NEW DELHI: As Virat Kohli’s team enters the 2017 ICC Champions Trophy hoping to defend the title won under MS Dhoni four years ago, here’s a look at five of India’s best wins at the tournament since its inception in 1998.
During the inaugural edition of the tournament, then known as the Wills International Cup, India faced Australia in the third quarter-final in Dhaka and were carried by Sachin Tendulkar during what was his most successful year as an Indian cricketer. India, asked to bat, were in early trouble with the losses of Sourav Ganguly for 1 and Mohammad Azharuddin for 0 but that did not faze Tendulkar, who crashed a series of sublime boundaries off back foot and front. He targeted Michael Kasprowicz in particular, whose first seven overs cost 62 despite the wicket of Ganguly.
Tendulkar didn’t look back. His 19th ODI century needed 94 balls and he was eventually run out for 141 off 128 balls, with three sixes and 13 fours. Dhaka cheered as Tendulkar walked off, but he was not finished.
Given the ball after Mark Waugh had put Australia in with a chance of chasing 308, Tendulkar flummoxed the batsmen with his assortment of offbreaks and legbreaks. Steve Waugh was caught and bowled, Michael Bevan was bowled and Damien Martyn and Brad Young lulled into false shots. Tendulkar had 4/38, Australia were all out for 263 in the 47th over and out of the tournament.
A team led by Ganguly, with some fresh faces, attempted to put Indian cricket back on track following the match-fixing scandal when it landed in Nairobi for the tournament’s second instalment. And it got a rousing start, driven by two rookies in Yuvraj Singh and Zaheer Khan who knocked out Australia in the quarter-finals.
In his first innings – he made his debut four days earlier but didn’t get to bat – Yuvraj dazzled with 84 off 80 balls against Australia. After being put in to bat, India found themselves in a spot of bother with Tendulkar, Ganguly and Rahul Dravid departing in seven overs. Then walked in Yuvraj, all of 18 years old, and with a stunning series of strokes he grabbed the Australian attack by the scruff of its neck. Forty-eight of his 84 runs came in boundaries, while the rest were the result of lightning quick running between the wickets. Thanks to his punchy innings, India made a winning 265/9 in their 50 overs.
In the field, Yuvraj first took a good catch to send back Ian Harvey for 25 and then got the most vital wicket of the Aussie innings, running out their most consistent ODI batsman, Bevan, for 42. Zaheer’s contribution was the big wickets of Adam Gilchrist and Steve Waugh, the latter yorked by a superb delivery that would prove to be the left-arm pace bowler’s hallmark over the years.
The first semi-final of the 2002 Champions Trophy in Sri Lanka was heading toward a dull climax before South Africa lost wickets dramatically to hand India victory by 10 runs. Chasing 262, they were coasting at 192/1 until Herschelle Gibbs, on 116, was forced to retire hurt. Moments later, Jonty Rhodes reverse-swept Harbhajan Singh and was superbly taken, one-handed and with lovely anticipation, by Yuvraj. A third catch helped cap a remarkable Indian win.
Incidentally, it was the first wicket to fall earlier in the evening that bore Yuvraj’s stamp and was a precursor to how influential he would be in the field. His spectacular catch at point, flying to his right, cut off Graeme Smith on four. But before all this, it was Yuvraj’s priceless 62 that gave India runs to defend. It was the top score of India’s innings, coming from the No 6 spot.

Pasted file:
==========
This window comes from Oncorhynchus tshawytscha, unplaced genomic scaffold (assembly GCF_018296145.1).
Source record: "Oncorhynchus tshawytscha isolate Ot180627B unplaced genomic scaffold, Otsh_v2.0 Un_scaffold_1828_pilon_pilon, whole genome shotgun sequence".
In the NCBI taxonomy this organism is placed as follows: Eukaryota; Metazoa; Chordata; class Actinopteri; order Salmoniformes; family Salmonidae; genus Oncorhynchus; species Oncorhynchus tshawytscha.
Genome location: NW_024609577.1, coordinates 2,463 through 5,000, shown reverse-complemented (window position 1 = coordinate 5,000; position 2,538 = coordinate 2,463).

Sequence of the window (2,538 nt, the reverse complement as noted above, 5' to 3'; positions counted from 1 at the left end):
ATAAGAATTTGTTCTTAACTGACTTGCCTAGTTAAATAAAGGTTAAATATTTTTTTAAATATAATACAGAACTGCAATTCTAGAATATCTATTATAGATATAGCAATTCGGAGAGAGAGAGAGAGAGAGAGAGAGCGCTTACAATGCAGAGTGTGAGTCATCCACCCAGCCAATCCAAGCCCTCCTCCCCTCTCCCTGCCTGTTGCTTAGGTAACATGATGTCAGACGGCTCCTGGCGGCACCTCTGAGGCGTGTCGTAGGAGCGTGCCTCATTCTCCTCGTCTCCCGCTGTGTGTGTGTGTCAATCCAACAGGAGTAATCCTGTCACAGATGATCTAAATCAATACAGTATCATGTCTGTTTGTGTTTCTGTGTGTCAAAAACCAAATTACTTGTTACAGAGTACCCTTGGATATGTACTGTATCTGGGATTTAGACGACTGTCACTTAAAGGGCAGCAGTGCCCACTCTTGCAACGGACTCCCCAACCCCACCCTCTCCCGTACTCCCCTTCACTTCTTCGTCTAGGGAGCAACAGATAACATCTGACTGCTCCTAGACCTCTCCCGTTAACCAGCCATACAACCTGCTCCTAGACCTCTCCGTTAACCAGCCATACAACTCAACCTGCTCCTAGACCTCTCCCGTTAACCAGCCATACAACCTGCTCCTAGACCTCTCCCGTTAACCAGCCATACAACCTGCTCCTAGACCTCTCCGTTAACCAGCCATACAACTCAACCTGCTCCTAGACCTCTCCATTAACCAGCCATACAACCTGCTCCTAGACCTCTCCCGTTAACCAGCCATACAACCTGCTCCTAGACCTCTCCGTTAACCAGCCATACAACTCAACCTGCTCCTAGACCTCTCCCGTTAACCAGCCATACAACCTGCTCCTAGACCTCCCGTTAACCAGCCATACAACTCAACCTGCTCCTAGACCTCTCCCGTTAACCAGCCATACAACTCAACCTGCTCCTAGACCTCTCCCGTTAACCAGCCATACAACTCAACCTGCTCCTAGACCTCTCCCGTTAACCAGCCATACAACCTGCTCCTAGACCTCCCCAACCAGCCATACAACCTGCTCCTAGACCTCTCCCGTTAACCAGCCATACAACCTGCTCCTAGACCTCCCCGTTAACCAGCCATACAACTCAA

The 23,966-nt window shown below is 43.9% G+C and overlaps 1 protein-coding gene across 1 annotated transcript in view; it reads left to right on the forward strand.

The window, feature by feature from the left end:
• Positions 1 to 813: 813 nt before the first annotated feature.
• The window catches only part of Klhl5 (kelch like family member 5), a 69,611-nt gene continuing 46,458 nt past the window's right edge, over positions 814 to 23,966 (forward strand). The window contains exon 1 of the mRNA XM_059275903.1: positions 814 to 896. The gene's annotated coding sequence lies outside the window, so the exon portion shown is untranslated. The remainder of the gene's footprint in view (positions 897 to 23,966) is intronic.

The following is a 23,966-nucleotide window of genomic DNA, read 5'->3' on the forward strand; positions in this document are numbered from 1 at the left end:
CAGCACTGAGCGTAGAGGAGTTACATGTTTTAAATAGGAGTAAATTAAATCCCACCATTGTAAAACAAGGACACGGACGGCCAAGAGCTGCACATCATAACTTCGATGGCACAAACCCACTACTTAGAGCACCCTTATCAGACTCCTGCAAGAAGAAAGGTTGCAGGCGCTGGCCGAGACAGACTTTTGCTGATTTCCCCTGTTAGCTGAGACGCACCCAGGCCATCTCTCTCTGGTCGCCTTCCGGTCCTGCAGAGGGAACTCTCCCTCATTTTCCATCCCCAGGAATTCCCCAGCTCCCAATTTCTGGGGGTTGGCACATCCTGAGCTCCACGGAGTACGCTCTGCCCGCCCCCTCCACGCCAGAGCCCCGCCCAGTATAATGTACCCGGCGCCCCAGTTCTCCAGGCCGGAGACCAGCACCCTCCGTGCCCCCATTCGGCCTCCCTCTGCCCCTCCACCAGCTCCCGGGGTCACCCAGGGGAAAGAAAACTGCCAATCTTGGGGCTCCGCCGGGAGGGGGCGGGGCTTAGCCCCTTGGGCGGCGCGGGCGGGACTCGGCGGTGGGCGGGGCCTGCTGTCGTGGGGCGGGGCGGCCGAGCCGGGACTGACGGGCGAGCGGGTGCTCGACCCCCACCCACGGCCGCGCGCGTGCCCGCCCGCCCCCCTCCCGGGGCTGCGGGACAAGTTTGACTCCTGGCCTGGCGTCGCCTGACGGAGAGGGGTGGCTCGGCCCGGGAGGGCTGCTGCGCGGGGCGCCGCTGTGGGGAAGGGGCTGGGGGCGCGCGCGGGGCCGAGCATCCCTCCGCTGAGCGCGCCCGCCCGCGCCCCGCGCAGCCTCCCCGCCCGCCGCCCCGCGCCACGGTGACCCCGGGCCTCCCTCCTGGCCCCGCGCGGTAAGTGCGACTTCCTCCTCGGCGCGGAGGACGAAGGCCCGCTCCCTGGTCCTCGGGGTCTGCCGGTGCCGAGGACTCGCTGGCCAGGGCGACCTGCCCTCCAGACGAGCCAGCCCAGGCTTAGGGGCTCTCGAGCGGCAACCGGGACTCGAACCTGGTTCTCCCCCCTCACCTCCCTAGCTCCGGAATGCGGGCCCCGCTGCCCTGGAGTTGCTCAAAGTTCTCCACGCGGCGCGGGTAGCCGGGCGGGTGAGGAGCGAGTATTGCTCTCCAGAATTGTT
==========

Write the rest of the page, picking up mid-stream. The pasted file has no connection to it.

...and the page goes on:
Dhawan, Jadeja fire India to winning start
Much of India’s success at the 2013 edition held in England was based on the strong starts provided by their openers Shikhar Dhawan and Rohit Sharma: the pair put on 127, 101, 58, 77 and 19 with Dhawan finishing as Player of the Series. Back in the ODI squad after two years, Dhawan started the tournament with a match-winning 114 off 94 balls as South Africa were beaten by 26 runs in Cardiff. A breezy unbeaten 47 from Ravindra Jadeja down the order overcame a bit of a late-gasp wobble and helped India to 331/7, which proved more than enough to beat a strong South African outfit. Bhuvneshwar Kumar, Umesh Yadav and Ishant Sharma took some stick but claimed wickets that pegged South Africa back, and some top-notch fielding helped keep them to 305 in their 50 overs. Jadeja got his exceptional tournament going with two vital wickets in an economical nine overs.
India’s T20 skills to the fore in soggy but thrilling final
India met England in the final of the 2013 Champions Trophy on a wet Sunday in Birmingham, and had their skills in the Twenty20 format to thank. Rain reduced the contest to 20-overs-per-side and India, put in to bat by Alastair Cook, huffed and puffed to 129/7 which at the innings break looked to be insufficient. Led by Ravi Bopara’s seam-up stuff in damp conditions, England dominated most of India’s innings with only Dhawan (31) and Virat Kohli (43) offering a fight until Jadeja stepped up with an unbeaten 33 off 25 balls.
England’s top three of Cook, Ian Bell and Jonathan Trott did not feature in T20Is and when the hosts slumped to 46/4 the difference in the two sides assumed far greater significance. Bopara and Eoin Morgan forged a stand of 64, the highest of the match, which left England in control as the final five overs began.
That’s when Dhoni took a risk in persisting with Ishant despite an 11-run 15th over, a move that proved match-winning. Morgan pulled the second ball for six, followed by two wides. But then, stunningly, Ishant turned the match with the wickets of Morgan for 33 and Bopara for 30, both caught inside the circle by R Ashwin. From here the chase gave way and India won by five runs to achieve the rare double of winning the World Cup and Champions Trophy. England, following three World Cup final defeats and one in the Champions Trophy final in 2004, were again left to wonder what went wrong.